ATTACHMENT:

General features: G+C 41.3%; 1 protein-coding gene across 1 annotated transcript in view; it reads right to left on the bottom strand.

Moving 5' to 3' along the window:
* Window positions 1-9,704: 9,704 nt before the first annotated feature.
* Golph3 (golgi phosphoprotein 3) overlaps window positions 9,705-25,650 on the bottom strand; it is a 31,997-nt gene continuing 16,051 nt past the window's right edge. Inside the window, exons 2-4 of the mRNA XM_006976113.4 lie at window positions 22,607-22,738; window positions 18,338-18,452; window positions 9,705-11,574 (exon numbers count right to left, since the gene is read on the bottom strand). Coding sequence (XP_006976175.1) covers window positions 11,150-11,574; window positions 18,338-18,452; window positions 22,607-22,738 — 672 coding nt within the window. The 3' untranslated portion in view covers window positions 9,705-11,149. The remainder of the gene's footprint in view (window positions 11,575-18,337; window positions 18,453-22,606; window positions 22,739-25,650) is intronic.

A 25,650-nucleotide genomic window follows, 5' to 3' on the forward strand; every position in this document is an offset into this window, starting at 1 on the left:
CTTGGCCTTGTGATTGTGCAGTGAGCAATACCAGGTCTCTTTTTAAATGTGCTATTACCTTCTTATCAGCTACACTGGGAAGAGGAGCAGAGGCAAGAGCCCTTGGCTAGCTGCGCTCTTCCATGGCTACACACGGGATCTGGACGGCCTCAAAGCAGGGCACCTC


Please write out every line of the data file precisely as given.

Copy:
General features: G+C 41.3%; 1 protein-coding gene across 1 annotated transcript in view; it reads right to left on the bottom strand.

Moving 5' to 3' along the window:
* Window positions 1-9,704: 9,704 nt before the first annotated feature.
* Golph3 (golgi phosphoprotein 3) overlaps window positions 9,705-25,650 on the bottom strand; it is a 31,997-nt gene continuing 16,051 nt past the window's right edge. Inside the window, exons 2-4 of the mRNA XM_006976113.4 lie at window positions 22,607-22,738; window positions 18,338-18,452; window positions 9,705-11,574 (exon numbers count right to left, since the gene is read on the bottom strand). Coding sequence (XP_006976175.1) covers window positions 11,150-11,574; window positions 18,338-18,452; window positions 22,607-22,738 — 672 coding nt within the window. The 3' untranslated portion in view covers window positions 9,705-11,149. The remainder of the gene's footprint in view (window positions 11,575-18,337; window positions 18,453-22,606; window positions 22,739-25,650) is intronic.

A 25,650-nucleotide genomic window follows, 5' to 3' on the forward strand; every position in this document is an offset into this window, starting at 1 on the left:
CTTGGCCTTGTGATTGTGCAGTGAGCAATACCAGGTCTCTTTTTAAATGTGCTATTACCTTCTTATCAGCTACACTGGGAAGAGGAGCAGAGGCAAGAGCCCTTGGCTAGCTGCGCTCTTCCATGGCTACACACGGGATCTGGACGGCCTCAAAGCAGGGCACCTC